Officials in no rush to ban smoking in Atlantic City casinos
ATLANTIC CITY, N.J. (AP) — New Jersey’s top political leadership is in no hurry to adopt — or even consider — a bill that would permanently ban smoking in Atlantic City’s casinos.
On the day when smoking opponents make a national push for people to kick the habit, New Jersey state Senate President Steve Sweeney said there has been no discussion about whether to move forward with a bill pending in the state Legislature to ban smoking in Atlantic City’s nine casinos.
Democratic Gov. Phil Murphy, who earlier this month won re-election, has said he will sign the measure if lawmakers approve it.
But Sweeney, the state’s second-most powerful politician, who was defeated in a re-election bid in a shocking upset, showed no urgency Thursday to consider it.
That was the same day that smoking foes held another news conference to urge passage of the bill during the current lame-duck session of the Legislature, which ends Jan. 11 before the newly elected members are sworn in to office.
“We haven’t even started to talk about it, really, in any deep dialog,” Sweeney said before an appearance at a ground breaking ceremony for a supermarket in Atlantic City. “The governor, myself and the (Assembly) speaker have to get together and decide which bills we’re going to move forward.
“We’re not committing to ...” he said, his voice trailing off before adding, “I don’t know what the lame duck’s going to look like. The Legislature and the governor all have to be in agreement. So, we’ll see.”
That was not what smoking foes and several casino workers wanted to hear on the day of the Great American Smokeout, when people across the country are urged to try to stop smoking.
The American Cancer Society Cancer Action Network released a poll it commissioned that showed New Jersey residents favor banning smoking in the casinos by a margin of greater than 2-to-1.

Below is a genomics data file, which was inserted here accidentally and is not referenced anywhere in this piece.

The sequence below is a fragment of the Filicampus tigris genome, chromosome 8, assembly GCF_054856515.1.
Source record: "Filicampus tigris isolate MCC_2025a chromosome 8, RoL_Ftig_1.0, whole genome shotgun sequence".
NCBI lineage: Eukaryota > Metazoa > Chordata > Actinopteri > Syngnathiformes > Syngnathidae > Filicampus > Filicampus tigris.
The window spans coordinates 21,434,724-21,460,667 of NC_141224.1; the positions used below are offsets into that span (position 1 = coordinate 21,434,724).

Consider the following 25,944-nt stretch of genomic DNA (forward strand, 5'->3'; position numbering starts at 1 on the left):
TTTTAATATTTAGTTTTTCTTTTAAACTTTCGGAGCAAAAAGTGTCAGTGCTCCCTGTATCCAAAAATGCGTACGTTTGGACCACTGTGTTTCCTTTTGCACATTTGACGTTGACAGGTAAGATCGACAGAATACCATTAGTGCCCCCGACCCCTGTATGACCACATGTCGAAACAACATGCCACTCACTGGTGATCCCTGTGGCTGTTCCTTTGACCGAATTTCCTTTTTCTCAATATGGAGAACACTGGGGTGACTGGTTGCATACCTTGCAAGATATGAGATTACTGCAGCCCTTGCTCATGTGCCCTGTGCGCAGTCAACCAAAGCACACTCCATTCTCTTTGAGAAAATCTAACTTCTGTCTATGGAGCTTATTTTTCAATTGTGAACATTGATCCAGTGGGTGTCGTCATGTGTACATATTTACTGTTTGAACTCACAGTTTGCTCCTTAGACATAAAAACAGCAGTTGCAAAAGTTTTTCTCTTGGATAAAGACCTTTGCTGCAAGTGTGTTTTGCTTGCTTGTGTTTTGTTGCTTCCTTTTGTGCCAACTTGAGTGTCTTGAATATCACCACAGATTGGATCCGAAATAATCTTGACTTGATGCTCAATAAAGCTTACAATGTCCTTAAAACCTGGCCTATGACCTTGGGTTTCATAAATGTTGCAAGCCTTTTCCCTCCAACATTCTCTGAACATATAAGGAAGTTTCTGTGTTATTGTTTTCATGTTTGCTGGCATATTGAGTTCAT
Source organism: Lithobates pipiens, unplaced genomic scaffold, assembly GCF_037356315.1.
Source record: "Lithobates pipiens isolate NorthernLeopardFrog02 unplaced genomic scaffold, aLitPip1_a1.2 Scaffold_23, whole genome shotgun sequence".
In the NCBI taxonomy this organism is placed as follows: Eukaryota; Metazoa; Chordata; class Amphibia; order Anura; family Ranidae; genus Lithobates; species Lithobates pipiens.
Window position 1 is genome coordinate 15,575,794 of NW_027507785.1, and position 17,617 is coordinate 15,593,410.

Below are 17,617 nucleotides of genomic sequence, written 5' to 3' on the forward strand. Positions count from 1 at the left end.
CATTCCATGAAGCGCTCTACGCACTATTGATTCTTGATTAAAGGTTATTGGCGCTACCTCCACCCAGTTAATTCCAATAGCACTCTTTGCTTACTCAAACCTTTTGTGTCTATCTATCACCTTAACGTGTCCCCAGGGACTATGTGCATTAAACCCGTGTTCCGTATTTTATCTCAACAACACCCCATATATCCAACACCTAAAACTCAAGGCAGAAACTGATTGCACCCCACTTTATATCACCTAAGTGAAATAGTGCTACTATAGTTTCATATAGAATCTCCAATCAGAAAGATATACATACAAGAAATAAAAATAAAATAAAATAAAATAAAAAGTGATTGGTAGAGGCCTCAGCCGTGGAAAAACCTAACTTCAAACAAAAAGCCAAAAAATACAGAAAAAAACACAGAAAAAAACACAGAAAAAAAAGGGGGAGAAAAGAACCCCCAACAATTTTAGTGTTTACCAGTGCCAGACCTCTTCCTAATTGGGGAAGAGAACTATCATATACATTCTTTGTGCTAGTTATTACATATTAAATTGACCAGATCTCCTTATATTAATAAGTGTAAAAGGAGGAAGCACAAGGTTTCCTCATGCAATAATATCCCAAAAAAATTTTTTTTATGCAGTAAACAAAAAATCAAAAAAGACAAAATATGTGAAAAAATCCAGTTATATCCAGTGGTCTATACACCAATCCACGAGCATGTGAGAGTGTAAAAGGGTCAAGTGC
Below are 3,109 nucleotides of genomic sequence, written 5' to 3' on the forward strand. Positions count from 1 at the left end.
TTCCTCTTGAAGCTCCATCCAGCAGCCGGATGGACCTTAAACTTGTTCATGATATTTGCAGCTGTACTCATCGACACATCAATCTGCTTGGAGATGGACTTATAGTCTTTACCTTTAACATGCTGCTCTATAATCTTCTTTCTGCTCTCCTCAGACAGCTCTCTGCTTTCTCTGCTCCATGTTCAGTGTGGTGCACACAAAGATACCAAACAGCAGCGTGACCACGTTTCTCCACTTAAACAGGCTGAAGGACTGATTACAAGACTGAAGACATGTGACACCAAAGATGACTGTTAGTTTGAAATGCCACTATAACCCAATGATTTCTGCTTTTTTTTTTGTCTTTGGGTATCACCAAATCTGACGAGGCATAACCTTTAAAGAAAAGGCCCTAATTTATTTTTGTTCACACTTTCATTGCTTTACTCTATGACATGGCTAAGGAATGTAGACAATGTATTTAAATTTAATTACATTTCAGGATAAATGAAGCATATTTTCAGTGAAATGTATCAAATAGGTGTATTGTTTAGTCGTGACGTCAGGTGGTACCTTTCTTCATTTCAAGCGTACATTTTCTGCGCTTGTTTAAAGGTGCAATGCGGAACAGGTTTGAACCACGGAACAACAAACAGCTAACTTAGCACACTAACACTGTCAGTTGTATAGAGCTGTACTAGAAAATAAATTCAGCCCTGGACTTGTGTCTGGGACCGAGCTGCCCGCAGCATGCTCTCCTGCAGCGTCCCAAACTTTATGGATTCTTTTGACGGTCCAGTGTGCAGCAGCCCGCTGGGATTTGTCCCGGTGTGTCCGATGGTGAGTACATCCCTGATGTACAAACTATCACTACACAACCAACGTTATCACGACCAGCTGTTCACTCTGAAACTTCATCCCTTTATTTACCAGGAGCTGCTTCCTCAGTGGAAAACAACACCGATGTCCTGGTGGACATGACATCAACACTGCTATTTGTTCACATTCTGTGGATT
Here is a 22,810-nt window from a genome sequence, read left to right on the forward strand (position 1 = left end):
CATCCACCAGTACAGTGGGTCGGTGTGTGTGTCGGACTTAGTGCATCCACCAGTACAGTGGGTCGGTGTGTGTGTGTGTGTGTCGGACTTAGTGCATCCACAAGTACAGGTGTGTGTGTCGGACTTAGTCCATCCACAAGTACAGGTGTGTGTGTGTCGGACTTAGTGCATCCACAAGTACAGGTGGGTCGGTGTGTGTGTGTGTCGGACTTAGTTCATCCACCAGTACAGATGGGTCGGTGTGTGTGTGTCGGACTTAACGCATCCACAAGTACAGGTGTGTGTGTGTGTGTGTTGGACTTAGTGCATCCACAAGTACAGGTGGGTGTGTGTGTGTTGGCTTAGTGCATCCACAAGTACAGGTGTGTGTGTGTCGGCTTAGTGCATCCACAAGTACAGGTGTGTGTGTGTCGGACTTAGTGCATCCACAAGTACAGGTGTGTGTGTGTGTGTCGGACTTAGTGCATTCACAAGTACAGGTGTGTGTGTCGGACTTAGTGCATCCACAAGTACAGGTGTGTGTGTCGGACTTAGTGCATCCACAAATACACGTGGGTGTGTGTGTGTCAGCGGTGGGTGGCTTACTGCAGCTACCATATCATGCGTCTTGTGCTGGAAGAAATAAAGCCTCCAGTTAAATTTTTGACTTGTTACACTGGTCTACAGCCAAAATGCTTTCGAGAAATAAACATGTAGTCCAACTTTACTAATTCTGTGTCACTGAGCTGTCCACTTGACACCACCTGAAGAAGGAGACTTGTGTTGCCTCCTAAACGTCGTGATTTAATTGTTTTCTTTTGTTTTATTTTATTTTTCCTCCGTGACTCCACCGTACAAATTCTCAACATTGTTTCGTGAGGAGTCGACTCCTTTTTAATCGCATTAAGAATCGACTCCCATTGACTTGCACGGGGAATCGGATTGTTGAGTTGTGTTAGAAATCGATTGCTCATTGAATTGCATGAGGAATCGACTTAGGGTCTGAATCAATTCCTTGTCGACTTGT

“We’re glad that New Jersey voters agree that we should not have to choose between our health and a paycheck,” said Robin Vitulle, a dealer supervisor in Atlantic City for more than 36 years. “From our experiences, our customers have no problem stepping outside to smoke because they must do so everywhere else. Then they come back inside and continue to gamble. We cannot wait any longer for clear air in our workplace and we urge the legislature to finally act to close the casino loophole.”
New Jersey’s law banning smoking in most indoor places specifically exempts casinos.
When the coronavirus pandemic hit last year, Murphy banned smoking as a virus transmission-prevention measure when the casinos reopened in July after 3 1/2 months of being closed.
That ban expired in April of this year, and smoking foes have been trying to get it reinstituted and made permanent ever since.
“Right now, our policy that allows smoking in casinos, but bans smoking outside the casino doors on Atlantic City boardwalks and beaches is not only inconsistent, it is inconsiderate and unfair to casino workers,” said state Sen. Shirley Turner, a central Jersey Democrat. “In this day and age, secondhand smoke should not be an occupational hazard.”
The situation is now what it was before the pandemic: Casino patrons can smoke on no more than 20% of the casino floor, signs designate areas where smoking is allowed, and the casinos have invested heavily in air filtration systems.
Earlier this year, the Casino Association of New Jersey, the trade group representing the Atlantic City casinos, said a permanent ban would do great harm to the industry.
Follow Wayne Parry on Twitter at @WayneParryAC